This was a great experience to keep foremost in mind when I moved to Germany for the Bosch Fellowship in June 2013, about one week before Edward Snowden released his trove of information on the NSA spying programs. No country was more hurt and outraged by the information than Germany, and I found myself once again feeling awkward for being an American at a trying time in transatlantic relations.
Luckily, this time, I could look back on my time in France and take inspiration from my lessons learned there. I engaged my German colleagues early in conversations about NSA practices and what impacts they have on American and German society, and in the end, my Bosch year was greatly enriched by being able to personally observe and interact with the German reaction to controversial American policies.
The opportunities themselves were quite different in that my time in Paris had an academic focus, whereas my time in Berlin was professional in nature. I certainly felt more carefree as a student in Paris, but I think I personally grew more as a result of my time spent working in Germany precisely because there was a larger element of responsibility attached to it. I also knew by that point what an amazing opportunity it was to be able to work in a different country and how out of the ordinary it was for most people – which definitely furthered my enjoyment!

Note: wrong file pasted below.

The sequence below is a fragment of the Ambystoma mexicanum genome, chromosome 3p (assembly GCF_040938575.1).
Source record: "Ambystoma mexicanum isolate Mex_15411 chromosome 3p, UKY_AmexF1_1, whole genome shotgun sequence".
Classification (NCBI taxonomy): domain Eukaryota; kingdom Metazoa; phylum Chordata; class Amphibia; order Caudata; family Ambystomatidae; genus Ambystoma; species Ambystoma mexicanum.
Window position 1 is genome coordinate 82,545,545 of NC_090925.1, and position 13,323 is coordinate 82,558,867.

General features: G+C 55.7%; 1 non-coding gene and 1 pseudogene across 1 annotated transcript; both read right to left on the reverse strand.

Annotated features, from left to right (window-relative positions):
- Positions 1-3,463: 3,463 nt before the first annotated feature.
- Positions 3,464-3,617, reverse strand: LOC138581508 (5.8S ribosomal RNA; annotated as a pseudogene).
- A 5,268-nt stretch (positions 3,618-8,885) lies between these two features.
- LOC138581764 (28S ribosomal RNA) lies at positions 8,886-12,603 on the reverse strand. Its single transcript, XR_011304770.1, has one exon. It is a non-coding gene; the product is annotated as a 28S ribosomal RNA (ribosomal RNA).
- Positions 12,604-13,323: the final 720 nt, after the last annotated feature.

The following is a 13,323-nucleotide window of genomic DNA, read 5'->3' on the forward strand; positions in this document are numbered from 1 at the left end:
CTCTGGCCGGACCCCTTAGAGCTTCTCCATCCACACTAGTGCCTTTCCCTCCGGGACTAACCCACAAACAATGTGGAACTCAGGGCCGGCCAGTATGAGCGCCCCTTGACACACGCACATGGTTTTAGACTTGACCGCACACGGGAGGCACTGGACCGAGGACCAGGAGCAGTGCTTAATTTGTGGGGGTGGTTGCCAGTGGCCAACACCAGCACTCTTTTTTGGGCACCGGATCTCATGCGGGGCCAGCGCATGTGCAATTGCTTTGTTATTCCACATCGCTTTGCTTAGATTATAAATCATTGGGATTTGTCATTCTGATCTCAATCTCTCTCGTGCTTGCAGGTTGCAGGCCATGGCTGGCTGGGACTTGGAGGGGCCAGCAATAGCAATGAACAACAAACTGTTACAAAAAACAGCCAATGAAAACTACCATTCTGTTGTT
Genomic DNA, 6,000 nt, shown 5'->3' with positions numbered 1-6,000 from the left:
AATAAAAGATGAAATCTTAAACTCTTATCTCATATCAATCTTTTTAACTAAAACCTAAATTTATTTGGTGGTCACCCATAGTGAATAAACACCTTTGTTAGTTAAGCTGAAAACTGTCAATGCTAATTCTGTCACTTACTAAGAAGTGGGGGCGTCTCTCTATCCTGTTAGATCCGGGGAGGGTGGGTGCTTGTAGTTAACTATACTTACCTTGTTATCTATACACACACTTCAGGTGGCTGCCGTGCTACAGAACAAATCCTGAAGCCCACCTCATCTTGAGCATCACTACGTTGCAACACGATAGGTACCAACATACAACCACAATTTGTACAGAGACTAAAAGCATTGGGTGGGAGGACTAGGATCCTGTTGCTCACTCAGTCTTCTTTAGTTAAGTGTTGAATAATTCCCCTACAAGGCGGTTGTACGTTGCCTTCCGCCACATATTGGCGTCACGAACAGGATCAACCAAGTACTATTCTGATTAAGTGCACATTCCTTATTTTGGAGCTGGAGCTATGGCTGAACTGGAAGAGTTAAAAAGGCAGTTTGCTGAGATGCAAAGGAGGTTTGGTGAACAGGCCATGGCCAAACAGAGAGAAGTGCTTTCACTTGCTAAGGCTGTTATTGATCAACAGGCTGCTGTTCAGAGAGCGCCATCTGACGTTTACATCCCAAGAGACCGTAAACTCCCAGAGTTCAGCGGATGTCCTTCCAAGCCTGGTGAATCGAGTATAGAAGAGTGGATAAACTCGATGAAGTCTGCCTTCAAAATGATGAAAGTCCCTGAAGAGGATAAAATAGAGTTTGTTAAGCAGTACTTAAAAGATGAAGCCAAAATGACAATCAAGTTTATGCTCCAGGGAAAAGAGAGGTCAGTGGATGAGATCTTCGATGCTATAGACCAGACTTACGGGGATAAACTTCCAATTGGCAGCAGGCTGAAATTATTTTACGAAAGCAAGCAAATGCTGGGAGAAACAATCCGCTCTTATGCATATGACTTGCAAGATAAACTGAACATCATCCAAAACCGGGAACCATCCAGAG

In a paper for the German Council on Foreign Relations, you mentioned the chief value of exchange programs continues to be the horizon-broadening effect they have on individual participants. In what ways have you felt such an effect?
I’ve felt it in almost too many ways to enumerate! I believe that just having a more international perspective really helps you to keep up with an increasingly globalized world. For me, understanding people’s motivations has always been key to finding compromise and dynamic solutions – and there is no better way to understand a different society’s motivations than by living in that society and getting a personal feel for why its citizens make decisions the way they do.
To go back to the NSA example, I felt I came away from my year in Germany with an acute understanding for why the NSA affair represented such a quintessential example of the disconnect in a transatlantic partnership that had too long been taken for granted. It felt like Americans were saying to Germans, “sure, we spied on you, but let’s just get over it and move on,” while I got the sense that feelings and reactions ran much deeper in Germany – due in large part to a complicated historical relationship with government spying, among other cultural touchstones. Having that more nuanced understanding felt like a real value-add when considering the current state of the U.S.-German relationship.